Used Hybrid Car Prices Down

What were you doing last summer when gas prices skyrocketed over four bucks a gallon? Did you walk more? Take the bus? Carpool? Did you ditch that big Hummer or Suburban in favor of a smaller, more fuel efficient car? Did you take it one step further and buy a hybrid like the Toyota Prius or the Honda Insight? If you agreed to that last one, you’re not alone. Apparently a lot of people went in that direction, and now that gas has evened out to around two bucks a gallon, this is causing problems on both the new and the resale side of the automobile business.

Last summer, the demand for hybrids was so high that in some instances, buyers were willing to pay new car prices for used hybrids. The production couldn’t keep up on new, and most dealerships were able to sell the hybrids that came in at well over MSRP.

Once America’s appetite for big gas-guzzling vehicles returned with the low gas prices, hybrids went out of vogue. According to Kelly Blue Book, the used car values on hybrids are down nearly 24% from where it was last year. This is a strange anomaly where used car values overall have been climbing.

Hybrid vehicles traditionally cost about $3,000 more than a similar non-hybrid. When gas was $4 a gallon, a consumer could have expected to recoup that extra three grand in gas savings in about three years. When gas prices fell to $2 a gallon, that same $3,000 extra could take almost ten years to recover. With consumer’s minds focused on the recession, most are not looking to the big picture, but for what it costs to buy now. Overall, the hybrid will still save money, but that idea is lost in the fact that the hybrid price is so much more expensive than a standard vehicle.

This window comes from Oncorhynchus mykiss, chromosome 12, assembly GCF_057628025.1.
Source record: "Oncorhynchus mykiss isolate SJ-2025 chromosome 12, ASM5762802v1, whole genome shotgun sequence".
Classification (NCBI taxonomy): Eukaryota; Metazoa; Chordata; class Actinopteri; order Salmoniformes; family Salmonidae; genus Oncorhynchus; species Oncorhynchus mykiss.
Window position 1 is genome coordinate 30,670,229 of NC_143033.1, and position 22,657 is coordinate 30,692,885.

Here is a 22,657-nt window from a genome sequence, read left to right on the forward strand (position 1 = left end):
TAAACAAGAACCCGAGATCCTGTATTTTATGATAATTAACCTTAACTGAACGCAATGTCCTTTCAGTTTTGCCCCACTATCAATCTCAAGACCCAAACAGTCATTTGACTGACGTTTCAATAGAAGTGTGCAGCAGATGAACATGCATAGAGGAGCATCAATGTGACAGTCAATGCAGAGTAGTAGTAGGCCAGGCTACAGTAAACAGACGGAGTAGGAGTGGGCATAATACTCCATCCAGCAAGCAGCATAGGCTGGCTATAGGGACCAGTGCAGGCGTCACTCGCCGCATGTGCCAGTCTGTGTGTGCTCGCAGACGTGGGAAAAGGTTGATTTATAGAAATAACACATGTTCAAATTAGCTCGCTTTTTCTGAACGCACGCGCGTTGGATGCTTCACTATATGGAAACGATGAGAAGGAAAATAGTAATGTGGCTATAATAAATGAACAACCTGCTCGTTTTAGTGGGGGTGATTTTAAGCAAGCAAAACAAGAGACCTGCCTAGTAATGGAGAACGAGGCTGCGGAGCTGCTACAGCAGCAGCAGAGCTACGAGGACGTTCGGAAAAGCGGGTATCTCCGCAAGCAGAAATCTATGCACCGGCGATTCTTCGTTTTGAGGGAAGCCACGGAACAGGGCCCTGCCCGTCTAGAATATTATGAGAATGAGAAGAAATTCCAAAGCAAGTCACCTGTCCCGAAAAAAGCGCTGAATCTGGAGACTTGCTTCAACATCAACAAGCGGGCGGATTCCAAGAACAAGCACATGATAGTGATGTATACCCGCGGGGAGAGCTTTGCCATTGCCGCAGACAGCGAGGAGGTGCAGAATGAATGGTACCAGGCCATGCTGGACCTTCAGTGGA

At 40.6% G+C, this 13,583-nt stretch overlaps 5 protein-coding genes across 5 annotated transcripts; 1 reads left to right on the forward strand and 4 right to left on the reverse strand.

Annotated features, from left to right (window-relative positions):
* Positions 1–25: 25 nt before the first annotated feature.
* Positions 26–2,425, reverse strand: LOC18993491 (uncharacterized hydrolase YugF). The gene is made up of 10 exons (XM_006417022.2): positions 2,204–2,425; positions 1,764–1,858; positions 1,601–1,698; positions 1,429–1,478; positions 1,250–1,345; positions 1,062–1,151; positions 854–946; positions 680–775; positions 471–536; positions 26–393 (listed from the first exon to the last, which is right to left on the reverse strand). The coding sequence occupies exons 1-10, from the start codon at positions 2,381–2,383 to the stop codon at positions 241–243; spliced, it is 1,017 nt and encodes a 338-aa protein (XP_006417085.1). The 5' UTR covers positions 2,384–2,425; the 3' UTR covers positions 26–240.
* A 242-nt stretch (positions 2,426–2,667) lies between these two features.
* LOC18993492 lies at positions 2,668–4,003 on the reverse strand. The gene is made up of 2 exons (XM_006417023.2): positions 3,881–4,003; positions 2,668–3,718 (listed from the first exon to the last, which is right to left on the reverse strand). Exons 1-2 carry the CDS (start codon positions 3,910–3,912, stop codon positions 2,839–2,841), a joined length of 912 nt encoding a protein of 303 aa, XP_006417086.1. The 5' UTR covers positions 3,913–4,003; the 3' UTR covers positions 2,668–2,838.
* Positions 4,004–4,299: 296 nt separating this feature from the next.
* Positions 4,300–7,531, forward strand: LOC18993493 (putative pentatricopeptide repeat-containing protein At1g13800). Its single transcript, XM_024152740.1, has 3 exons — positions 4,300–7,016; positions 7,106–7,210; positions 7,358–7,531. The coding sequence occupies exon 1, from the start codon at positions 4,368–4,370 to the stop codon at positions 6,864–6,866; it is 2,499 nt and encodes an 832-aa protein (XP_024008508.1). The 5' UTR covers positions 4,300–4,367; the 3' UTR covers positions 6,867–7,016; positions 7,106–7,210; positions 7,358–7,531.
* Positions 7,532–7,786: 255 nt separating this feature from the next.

New car lots now have a glut of hybrids, and used car lots are experiencing the same problem. Last summer, the resale lots couldn’t get its hands on a hybrid; now it may very well refuse one on trade because it already has a surplus in inventory.

This surplus is a good thing for consumers. When the economy recovers, so will gas prices, and eventually two-bucks-a-gallon-gasoline will be a fondly remembered thing of the pass. For those that have been thinking about a hybrid, there’s no better time to buy, whether it be new or used. New cars no longer go for MSRP and above, and it shouldn’t be too hard to find a gently used one at a decent price. Consumers that have traded in their hybrids for a pickup will eventually be feeling the pinch again, while those that buy the hybrids now will be cruising right past the gas pumps.

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